There are to pivotal legacies of Mexico’s neoliberal era with which president Andrés Manuel López Obrador (AMLO) has to live with. First, the 1994 NAFTA trade deal, the great neoliberal legacy of former president Carlos Salinas de Gortari. Without trade integration with the US and Canada, the López Obrador administration could not achieve a GDP growth of 6 percent or more this year. The second key legacy is the Mexican central bank’s independence and its flexible exchange rate regime. The latter is the consequence of the mismanagement of the Salinas de Gortari administration which led to the devaluation of the Mexican peso in December 1994. When he arrived in office in December 2018, AMLO understood that he could not abandon economic integration with North America or play with the independence of Mexico’s central bank.
To build the fairer society that he claims to seek, AMLO must live under these two inheritances. Both are the key elements that give Mexico an advantage over the rest of Latin America. Foreign investment currently arriving in Mexico is mostly tied to the USMCA deal, the NAFTA successor that went into force in 2020. The Mexican states where formal employment is recovering the most are those linked to export-oriented manufacturing activity and foreign tourism.
Under the new USMCA labor rules, Mexican workers’ right to elect their union leaders must be guaranteed. This could help increase wages in Mexico. Yet, it could only happen if the country is able to attract investment, create formal jobs and thus sustainable, higher salaries.
AMLO does not promote investment in Mexico. He drives it away. In the energy sector, his administration has one single goal that overshadows any other: guaranteeing the dominance of CFE and PEMEX, Mexico’s state-owned electricity and oil firms. In AMLO’s mind, it does not matter how many rules or laws he has to change to achieve this goal. He does not care about the cost this has for generating certainty in the country’s energy sector.
One example of this is the recent decision by the AMLO administration to give Pemex the operatorship of the Zama field in the Gulf of Mexico, the largest oil find in decades. Zama was discovered in 2017 by a private consortium led by Houston-based Talos Energy which won of the tenders organized by the previous administration. The decision to give PEMEX the operatorship of Zama is arbitrary and will lead to all kinds of legal conflicts. Even if the potential dispute is solved soon, PEMEX will take much longer to develop Zama than the Talos-led consortium. The whole situation also plays against revenues for the Mexican treasury. Talos Energy has said that the Zama project could generate around US $28 billion of fiscal revenue for Mexico, without counting PEMEX’s share. The most important thing for Mexico should be who can guarantee the development of Zama sooner and optimally. It’s important to remember that PEMEX was not even able to drill an appraisal well.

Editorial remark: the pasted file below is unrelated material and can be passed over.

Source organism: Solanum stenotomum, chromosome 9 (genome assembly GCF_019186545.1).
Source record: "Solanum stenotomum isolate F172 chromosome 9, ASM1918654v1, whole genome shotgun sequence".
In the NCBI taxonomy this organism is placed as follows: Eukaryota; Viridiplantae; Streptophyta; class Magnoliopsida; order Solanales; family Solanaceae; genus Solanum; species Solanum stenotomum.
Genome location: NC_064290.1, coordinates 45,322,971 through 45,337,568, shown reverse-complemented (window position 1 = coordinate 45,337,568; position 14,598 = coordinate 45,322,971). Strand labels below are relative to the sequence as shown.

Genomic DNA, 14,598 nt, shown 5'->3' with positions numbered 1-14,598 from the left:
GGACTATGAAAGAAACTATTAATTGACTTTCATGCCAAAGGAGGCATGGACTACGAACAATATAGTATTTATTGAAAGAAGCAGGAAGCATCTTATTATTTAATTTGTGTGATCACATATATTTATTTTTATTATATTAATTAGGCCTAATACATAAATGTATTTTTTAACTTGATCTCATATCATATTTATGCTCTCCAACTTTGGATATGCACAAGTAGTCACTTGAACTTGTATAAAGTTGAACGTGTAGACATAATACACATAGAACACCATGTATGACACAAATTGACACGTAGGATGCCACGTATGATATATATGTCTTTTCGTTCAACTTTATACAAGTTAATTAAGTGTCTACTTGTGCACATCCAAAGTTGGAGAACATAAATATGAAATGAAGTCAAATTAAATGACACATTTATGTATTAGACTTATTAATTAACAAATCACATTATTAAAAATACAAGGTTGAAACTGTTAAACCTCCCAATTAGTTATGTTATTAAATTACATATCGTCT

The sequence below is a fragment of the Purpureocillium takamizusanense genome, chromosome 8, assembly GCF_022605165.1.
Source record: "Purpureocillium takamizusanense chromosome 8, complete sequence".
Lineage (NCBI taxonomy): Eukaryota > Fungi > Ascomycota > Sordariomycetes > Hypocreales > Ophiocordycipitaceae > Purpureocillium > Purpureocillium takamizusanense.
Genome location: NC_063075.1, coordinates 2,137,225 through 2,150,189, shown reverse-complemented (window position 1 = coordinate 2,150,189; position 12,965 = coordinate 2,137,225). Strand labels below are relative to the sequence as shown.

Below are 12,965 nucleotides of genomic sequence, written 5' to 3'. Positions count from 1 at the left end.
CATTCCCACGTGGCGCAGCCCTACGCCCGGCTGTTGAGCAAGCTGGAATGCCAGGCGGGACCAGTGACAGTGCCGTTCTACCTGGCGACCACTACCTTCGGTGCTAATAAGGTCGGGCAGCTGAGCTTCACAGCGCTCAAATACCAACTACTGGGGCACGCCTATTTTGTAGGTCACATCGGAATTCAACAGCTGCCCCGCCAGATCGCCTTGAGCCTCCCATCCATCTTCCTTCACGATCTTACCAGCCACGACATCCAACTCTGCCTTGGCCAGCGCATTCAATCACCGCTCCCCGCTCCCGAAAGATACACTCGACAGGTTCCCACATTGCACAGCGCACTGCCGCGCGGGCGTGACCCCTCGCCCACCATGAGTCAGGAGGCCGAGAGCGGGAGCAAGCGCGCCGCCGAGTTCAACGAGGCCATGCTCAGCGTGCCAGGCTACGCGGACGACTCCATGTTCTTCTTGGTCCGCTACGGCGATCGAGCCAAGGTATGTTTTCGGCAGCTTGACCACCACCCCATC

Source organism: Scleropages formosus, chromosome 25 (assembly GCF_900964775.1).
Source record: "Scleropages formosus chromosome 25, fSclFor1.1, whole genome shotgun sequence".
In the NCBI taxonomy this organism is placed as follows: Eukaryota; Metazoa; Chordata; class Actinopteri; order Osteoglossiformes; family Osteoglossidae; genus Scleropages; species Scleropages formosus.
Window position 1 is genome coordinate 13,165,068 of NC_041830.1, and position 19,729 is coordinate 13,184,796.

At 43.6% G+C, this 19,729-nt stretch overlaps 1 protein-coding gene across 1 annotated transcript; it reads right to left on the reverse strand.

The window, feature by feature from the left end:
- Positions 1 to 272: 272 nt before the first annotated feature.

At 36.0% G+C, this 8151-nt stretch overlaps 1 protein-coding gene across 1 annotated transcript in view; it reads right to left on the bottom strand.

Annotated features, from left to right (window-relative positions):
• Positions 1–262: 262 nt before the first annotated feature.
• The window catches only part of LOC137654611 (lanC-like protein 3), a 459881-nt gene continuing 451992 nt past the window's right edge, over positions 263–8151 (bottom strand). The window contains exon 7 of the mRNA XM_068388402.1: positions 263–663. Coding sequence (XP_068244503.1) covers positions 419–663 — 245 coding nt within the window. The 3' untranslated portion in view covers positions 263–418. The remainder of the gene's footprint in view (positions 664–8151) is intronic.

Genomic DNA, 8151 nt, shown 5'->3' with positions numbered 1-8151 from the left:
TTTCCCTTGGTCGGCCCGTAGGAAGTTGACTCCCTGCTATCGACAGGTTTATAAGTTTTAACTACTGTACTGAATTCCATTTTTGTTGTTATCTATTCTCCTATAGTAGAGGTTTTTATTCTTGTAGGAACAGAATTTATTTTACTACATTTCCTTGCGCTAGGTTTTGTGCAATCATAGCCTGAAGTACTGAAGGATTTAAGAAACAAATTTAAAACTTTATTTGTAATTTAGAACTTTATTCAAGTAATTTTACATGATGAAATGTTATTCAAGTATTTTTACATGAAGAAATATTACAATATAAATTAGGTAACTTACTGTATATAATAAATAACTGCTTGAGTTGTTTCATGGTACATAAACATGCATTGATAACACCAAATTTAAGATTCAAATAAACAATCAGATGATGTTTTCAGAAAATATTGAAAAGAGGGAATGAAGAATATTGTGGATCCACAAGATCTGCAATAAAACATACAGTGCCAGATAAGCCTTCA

If done without political favoritism or corruption, a pro-investment government policy is not at odds with the search for social justice. On the contrary, more economic growth leads to the virtuous circle of more formal employment and also to higher fiscal revenues and more monetary resources for the tasks that only the Mexican government can and should do.
Despite lambasting Mexico’s neoliberal governments, the paradox is that AMLO has been able to afford making all kinds of mistakes as president thanks to two pivotal legacies of the neoliberal era. Mexico’s flexible exchange rate and its independent central bank have made it possible to absorb exogenous shocks, such as the collapse in the price of crude oil in March of last year, along with endogenous shocks, such as when AMLO cancelled the construction of what was then Mexico’s most important infrastructure work in recent history, Mexico City’s new international airport. If Mexico still had a fixed exchange rate regime (like the country use to have in AMLO’s dream era of the 1960s) and in the absence of the USMCA trade deal (which provides investors with some certainty), the decision of canceling the airport would have led to a catastrophic devaluation of the Mexican peso and a subsequent economic crisis. AMLO does not take full advantage of neoliberal heritage he received. But the strength of these legacies allow him to avoid paying the costs of policies based on his own whims.
* Carlos Elizondo Mayer-Serra is professor at the School of Government and Public Transformation at Tec de Monterrey, in Mexico City. A Spanish version of this Op-Ed appeared first in Reforma’s newspaper print edition. Twitter: @carloselizondom